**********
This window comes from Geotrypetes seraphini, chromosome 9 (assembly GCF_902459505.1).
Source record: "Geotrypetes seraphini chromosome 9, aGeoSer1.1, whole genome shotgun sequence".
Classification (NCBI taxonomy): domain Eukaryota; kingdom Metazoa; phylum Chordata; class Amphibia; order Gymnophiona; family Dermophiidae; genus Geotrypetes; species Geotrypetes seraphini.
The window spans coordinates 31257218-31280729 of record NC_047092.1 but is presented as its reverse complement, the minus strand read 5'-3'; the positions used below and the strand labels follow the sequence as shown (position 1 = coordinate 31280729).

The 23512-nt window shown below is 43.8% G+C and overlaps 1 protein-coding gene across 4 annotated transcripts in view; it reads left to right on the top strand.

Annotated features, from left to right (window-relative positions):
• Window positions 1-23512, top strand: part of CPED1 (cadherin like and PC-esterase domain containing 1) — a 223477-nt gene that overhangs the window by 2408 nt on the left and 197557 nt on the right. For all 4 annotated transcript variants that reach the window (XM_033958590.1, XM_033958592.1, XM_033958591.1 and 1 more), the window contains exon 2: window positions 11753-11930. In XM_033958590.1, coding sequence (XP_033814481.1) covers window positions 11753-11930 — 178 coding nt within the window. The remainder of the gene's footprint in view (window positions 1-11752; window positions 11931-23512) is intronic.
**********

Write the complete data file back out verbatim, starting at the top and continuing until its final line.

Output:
This window comes from Geotrypetes seraphini, chromosome 9 (assembly GCF_902459505.1).
Source record: "Geotrypetes seraphini chromosome 9, aGeoSer1.1, whole genome shotgun sequence".
Classification (NCBI taxonomy): domain Eukaryota; kingdom Metazoa; phylum Chordata; class Amphibia; order Gymnophiona; family Dermophiidae; genus Geotrypetes; species Geotrypetes seraphini.
The window spans coordinates 31257218-31280729 of record NC_047092.1 but is presented as its reverse complement, the minus strand read 5'-3'; the positions used below and the strand labels follow the sequence as shown (position 1 = coordinate 31280729).

The 23512-nt window shown below is 43.8% G+C and overlaps 1 protein-coding gene across 4 annotated transcripts in view; it reads left to right on the top strand.

Annotated features, from left to right (window-relative positions):
• Window positions 1-23512, top strand: part of CPED1 (cadherin like and PC-esterase domain containing 1) — a 223477-nt gene that overhangs the window by 2408 nt on the left and 197557 nt on the right. For all 4 annotated transcript variants that reach the window (XM_033958590.1, XM_033958592.1, XM_033958591.1 and 1 more), the window contains exon 2: window positions 11753-11930. In XM_033958590.1, coding sequence (XP_033814481.1) covers window positions 11753-11930 — 178 coding nt within the window. The remainder of the gene's footprint in view (window positions 1-11752; window positions 11931-23512) is intronic.